That followed the arrest of an Australian author in August for criticising the king’s son.

The video-sharing service YouTube was also banned for five months last year over videos mocking King Bhumibol Adulyadej until it was agreed filters would be put in place to censor the content.

Global Obama unifies the world


Obama’s royal bloodlines go back at least as far as William I, known as the Lion or Garbh, “the Rough”, who reigned as King of Scots from 1165 to 1214.

Reuters | Nov 6, 2008

By Joseph Murimi and Reuters

Brazilians of mixed descent say he looks like them and called him Mulato.

Japanese have a city called Obama and for that they rallied behind him although his win may not benefit them directly.

Americans own him because his mother, Ann Dunhum, was a white American from Kansas.

His maternal lineage has been traced to Great Britain, specifically Scotland, making Europeans also stake a claim on US President-elect Barack Obama.


The Merovingian Ancestry of the 2008 Presidential Candidates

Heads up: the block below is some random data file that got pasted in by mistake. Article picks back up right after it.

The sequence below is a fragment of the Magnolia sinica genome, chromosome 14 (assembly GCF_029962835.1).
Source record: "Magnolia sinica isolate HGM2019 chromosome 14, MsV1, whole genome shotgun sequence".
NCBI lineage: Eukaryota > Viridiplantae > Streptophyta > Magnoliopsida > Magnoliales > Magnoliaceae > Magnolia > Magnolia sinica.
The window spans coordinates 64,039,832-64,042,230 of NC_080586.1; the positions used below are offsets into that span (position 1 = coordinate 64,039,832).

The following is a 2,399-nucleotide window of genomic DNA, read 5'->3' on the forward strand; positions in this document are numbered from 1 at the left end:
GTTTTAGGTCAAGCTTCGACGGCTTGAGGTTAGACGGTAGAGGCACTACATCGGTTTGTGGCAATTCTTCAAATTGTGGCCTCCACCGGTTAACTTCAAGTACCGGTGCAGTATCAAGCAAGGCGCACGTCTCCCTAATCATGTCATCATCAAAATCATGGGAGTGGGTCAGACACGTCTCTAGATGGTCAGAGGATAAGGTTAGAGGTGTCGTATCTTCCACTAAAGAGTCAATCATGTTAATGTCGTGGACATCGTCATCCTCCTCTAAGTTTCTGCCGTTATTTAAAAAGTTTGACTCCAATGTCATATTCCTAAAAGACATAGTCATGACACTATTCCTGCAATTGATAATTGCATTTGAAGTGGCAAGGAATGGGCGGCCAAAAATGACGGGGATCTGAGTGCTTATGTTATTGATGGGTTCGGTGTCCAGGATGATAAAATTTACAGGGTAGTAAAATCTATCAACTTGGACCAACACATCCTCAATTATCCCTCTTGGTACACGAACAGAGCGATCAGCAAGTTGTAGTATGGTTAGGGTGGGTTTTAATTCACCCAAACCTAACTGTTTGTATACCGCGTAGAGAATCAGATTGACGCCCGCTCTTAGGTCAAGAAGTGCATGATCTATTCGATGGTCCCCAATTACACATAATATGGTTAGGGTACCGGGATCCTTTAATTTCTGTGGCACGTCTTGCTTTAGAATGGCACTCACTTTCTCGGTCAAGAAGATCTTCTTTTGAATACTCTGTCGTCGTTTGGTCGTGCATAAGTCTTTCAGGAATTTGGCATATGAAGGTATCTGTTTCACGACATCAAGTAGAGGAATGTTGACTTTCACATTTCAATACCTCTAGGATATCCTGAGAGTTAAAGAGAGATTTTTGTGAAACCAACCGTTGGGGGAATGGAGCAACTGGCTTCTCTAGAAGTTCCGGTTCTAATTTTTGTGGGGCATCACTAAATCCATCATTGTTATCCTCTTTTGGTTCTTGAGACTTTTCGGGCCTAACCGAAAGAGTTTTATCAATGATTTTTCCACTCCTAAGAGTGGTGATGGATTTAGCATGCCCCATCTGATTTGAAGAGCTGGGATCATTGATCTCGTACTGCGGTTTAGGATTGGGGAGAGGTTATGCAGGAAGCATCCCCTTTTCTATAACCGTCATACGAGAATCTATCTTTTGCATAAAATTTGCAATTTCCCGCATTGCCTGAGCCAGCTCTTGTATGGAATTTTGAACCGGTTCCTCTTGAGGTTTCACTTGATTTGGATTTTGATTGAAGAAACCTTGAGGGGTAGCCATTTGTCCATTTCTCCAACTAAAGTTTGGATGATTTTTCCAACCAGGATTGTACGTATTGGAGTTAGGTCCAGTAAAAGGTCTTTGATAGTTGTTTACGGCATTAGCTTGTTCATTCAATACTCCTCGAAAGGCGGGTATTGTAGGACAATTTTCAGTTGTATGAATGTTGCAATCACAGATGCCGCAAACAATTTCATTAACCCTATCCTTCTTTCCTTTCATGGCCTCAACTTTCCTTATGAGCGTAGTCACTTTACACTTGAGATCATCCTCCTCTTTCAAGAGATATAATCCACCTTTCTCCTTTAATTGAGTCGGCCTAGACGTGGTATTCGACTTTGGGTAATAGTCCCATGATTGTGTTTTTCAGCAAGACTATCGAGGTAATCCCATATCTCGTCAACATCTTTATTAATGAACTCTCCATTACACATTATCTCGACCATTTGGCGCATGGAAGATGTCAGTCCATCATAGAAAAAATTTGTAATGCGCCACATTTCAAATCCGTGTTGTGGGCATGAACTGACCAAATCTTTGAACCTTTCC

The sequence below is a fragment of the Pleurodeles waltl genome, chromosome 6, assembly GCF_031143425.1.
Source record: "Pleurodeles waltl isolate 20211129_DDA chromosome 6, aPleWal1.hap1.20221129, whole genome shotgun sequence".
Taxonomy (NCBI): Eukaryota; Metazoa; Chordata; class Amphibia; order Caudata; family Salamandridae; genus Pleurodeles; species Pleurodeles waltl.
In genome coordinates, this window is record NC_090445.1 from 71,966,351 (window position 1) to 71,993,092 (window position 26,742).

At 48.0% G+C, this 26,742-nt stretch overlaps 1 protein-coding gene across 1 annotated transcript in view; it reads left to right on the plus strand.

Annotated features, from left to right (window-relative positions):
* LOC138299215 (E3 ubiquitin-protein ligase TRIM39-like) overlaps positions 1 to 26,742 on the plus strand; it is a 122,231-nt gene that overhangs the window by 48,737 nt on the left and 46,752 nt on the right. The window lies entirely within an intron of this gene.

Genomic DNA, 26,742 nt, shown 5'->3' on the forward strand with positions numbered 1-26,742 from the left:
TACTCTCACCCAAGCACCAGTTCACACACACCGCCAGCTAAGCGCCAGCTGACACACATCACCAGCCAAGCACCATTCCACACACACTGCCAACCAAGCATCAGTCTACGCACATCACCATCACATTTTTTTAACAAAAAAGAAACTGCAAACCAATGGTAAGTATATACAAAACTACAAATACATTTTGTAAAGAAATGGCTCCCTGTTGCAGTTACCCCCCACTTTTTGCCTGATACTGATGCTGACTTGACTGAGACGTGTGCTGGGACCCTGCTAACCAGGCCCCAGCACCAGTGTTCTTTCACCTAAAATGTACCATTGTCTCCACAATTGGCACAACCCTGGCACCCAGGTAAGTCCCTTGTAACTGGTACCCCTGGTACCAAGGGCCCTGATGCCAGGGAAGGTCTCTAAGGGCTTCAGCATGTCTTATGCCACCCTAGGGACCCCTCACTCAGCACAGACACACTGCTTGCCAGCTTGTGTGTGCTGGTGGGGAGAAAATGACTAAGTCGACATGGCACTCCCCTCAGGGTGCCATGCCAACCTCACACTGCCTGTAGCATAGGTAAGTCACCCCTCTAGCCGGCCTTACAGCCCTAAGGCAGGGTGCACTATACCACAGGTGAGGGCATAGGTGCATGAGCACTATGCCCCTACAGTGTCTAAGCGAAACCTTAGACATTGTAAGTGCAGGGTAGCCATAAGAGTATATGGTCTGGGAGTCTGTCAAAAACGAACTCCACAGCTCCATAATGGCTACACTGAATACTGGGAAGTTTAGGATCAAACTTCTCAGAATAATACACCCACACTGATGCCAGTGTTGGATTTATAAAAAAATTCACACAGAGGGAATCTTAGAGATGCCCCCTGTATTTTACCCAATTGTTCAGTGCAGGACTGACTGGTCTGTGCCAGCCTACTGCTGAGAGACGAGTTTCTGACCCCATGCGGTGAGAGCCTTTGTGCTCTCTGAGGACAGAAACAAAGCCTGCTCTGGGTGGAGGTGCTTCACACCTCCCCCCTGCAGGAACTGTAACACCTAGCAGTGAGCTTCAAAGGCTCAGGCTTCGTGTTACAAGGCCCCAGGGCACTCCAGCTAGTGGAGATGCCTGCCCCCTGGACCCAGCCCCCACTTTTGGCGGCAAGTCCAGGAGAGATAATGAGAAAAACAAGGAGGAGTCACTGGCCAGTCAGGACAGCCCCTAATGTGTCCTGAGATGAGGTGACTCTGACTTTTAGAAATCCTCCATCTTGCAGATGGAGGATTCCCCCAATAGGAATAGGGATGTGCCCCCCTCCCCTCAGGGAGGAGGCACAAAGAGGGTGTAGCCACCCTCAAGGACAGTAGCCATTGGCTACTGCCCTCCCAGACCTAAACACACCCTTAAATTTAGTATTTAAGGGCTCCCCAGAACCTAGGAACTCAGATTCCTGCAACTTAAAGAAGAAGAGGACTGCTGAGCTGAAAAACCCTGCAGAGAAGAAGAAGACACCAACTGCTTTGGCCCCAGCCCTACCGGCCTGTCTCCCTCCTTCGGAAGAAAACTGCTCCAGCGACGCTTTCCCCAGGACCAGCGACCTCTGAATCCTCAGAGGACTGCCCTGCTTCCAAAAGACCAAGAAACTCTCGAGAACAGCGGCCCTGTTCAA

A genealogist disclosed, last year, that Obama was a descendant of the monarch who ruled Scotland from 1165 to 1214.

Muslims claim he is one of them, but Obama maintains he is a Christian.

A leading television channel in the Middle East kept announcing that Obama’s grandmother and most of his family members in Kenya were Muslims.

His late maternal grandmother and half sister live in Hawaii.

Biggest claim

However, it is Kenyans who have laid the biggest and most elaborate claim to the first black US President.

His father Barack Obama Snr was born in Kogelo, Siaya District, Nyanza Province.

His late father’s community say Obama is a Luo by blood and therefore, their son.